Monday, September 26, 2016
Are Robots After Your Job?
Victor Scheinman died last week.
Who is Victor Scheinman, you ask? Well, he's one of the engineers responsible for putting thousands of assembly line workers out of work. He invented the "six degree of freedom" robotic arm, also called the Stanford Arm, named for the school he was attending when he invented it.
To put it another way, Scheinman helped move the mechanization of repeatable tasks from the realm of science fiction to industrial science.
Okay, you say; but how does this impact me?
Well, the passing of Mr. Scheinman may not directly relate to your life, unless you used to be an auto worker, or you mourn the economic collapse of Detroit, or you're a futurist who looks forward to the day when robots will rule our economy. For the rest of us, however, Scheinman's death serves as a reminder that, whether you realize it or not, we're standing on the brink of a brave new world in which robots and artificial intelligence just might impoverish many of us.
Yes, that's right: That brave new future so many of Silicon Valley's brightest tech minds are crafting for us? We just might not be employable in it.
Robots already build cars, and a lot of other gadgets we use every day. Robots vacuum floors, change kitty litter, mow and water the lawn, and rock infants to sleep. There are life-size, anatomically-simulating robots that will have sex with men. Robots participate in surgeries. They write news stories - thousands of them a year now. Our military is developing drones equipped with tiny poison darts to replace human soldiers in some combat situations.
Indeed, robotics is just as much about replacing humans as it is cool technology. Some experts are beginning to wonder if unemployment rates of 50% to 75% might be in the not-too-distant future for Western, non-agrarian economies.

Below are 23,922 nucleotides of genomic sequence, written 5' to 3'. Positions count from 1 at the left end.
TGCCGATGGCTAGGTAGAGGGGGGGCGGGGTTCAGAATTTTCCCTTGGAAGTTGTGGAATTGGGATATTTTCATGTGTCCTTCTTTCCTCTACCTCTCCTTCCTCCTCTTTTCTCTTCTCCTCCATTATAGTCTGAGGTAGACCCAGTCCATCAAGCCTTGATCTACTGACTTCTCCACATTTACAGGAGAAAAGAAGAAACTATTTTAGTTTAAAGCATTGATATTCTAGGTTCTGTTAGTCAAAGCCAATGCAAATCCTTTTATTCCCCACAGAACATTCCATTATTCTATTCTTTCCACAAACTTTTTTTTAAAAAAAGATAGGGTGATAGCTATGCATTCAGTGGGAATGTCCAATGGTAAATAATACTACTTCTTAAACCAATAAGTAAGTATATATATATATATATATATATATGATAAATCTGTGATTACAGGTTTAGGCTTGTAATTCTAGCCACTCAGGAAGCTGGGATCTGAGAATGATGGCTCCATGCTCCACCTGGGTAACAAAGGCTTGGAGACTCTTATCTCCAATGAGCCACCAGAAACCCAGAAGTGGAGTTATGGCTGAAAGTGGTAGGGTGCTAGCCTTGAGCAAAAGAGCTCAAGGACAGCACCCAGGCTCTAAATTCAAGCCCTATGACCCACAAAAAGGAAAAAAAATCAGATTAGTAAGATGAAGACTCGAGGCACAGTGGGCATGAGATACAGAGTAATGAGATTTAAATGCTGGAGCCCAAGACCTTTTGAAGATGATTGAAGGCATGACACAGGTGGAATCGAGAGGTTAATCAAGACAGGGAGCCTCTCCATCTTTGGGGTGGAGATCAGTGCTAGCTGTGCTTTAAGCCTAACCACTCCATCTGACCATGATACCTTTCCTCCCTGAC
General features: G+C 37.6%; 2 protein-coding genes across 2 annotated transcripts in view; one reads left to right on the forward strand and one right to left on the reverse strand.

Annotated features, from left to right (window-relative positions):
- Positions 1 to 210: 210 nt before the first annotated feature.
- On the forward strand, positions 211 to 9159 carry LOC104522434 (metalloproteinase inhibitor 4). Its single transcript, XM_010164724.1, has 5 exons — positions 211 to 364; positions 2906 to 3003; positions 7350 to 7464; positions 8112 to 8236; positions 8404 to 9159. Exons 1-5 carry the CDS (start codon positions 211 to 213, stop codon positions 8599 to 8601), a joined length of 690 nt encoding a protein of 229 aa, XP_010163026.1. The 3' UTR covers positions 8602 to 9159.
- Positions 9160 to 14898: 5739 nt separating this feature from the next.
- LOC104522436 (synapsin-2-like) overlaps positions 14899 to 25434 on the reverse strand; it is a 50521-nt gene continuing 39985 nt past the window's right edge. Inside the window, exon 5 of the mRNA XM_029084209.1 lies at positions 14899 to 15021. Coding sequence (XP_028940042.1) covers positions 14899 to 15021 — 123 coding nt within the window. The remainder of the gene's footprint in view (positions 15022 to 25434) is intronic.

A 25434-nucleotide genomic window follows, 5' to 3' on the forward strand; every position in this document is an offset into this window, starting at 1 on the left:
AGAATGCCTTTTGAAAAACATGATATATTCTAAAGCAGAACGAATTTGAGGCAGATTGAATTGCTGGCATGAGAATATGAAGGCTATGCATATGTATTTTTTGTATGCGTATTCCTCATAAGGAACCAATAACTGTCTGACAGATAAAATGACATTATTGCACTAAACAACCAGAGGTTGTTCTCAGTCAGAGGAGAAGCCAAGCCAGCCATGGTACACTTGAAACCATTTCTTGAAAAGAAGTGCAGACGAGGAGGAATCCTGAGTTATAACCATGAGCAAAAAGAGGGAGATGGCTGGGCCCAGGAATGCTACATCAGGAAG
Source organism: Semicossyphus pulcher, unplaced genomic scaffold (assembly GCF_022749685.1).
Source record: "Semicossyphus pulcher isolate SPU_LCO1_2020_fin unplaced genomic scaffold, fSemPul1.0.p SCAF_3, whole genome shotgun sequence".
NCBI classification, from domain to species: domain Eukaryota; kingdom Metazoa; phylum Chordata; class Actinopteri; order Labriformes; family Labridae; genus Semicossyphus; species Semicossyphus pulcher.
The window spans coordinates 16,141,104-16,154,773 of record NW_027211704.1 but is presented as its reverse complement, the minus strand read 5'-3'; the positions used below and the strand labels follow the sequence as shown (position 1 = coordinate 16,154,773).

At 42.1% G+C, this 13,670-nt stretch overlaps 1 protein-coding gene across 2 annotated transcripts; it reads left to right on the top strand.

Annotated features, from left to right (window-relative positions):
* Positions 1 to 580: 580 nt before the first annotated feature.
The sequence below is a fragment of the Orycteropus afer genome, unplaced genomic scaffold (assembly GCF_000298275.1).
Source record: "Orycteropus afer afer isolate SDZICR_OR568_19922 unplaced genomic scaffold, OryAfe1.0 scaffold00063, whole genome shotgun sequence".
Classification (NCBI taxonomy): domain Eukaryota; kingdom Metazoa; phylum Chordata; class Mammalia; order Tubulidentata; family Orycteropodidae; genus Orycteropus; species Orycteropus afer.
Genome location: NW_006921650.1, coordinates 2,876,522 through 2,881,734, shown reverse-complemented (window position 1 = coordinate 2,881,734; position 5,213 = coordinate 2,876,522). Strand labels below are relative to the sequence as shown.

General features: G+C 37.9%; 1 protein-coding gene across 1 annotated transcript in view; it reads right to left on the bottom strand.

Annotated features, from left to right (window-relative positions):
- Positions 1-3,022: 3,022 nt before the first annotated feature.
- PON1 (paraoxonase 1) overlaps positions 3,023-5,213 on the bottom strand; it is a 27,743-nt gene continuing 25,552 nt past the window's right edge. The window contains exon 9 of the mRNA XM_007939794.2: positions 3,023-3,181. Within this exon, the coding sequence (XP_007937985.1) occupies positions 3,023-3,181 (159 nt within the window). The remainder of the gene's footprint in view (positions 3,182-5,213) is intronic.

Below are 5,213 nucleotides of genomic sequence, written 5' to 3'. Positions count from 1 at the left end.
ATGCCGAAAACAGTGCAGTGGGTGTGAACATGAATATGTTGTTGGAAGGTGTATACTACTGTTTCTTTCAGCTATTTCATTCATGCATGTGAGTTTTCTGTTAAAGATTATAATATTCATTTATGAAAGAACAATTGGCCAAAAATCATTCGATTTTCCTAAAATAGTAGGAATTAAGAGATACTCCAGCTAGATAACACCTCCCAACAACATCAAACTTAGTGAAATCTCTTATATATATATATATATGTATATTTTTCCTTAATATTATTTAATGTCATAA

Other experts hopefully predict that while robots will replace humans for most routine and so-called undesirable jobs, human creativity will be generating other avenues of employment that will offset the loss of traditional jobs. But these optimists tend to be employed by companies - such as Google, Microsoft, and Apple - that stand to reap a significant financial windfall as their technology, ostensibly, helps lead this social and economic revolution.
There are also some giddy economists who see limitless new opportunities for people freed from the drudgery of chores overtaken by robots and artificial intelligence. Companies will save money on salaries, personnel benefits, and all the other costs with which human workers burden their employers. After all, computers don't make mistakes, and if they do, their artificial intelligence supposedly learns from them. Computers don't take vacations, or have to leave early to take a child to the pediatrician. Computers don't arrive late or take five extra minutes for lunch. Computers don't lie, play office politics, get jealous, or steal from the company. They don't require parking lots, transit passes, health insurance, or even an annual Christmas party.
Oh - excuse me - an annual "holiday" party.
Yeah, computers are already politically correct, too. So, no discrimination lawsuits.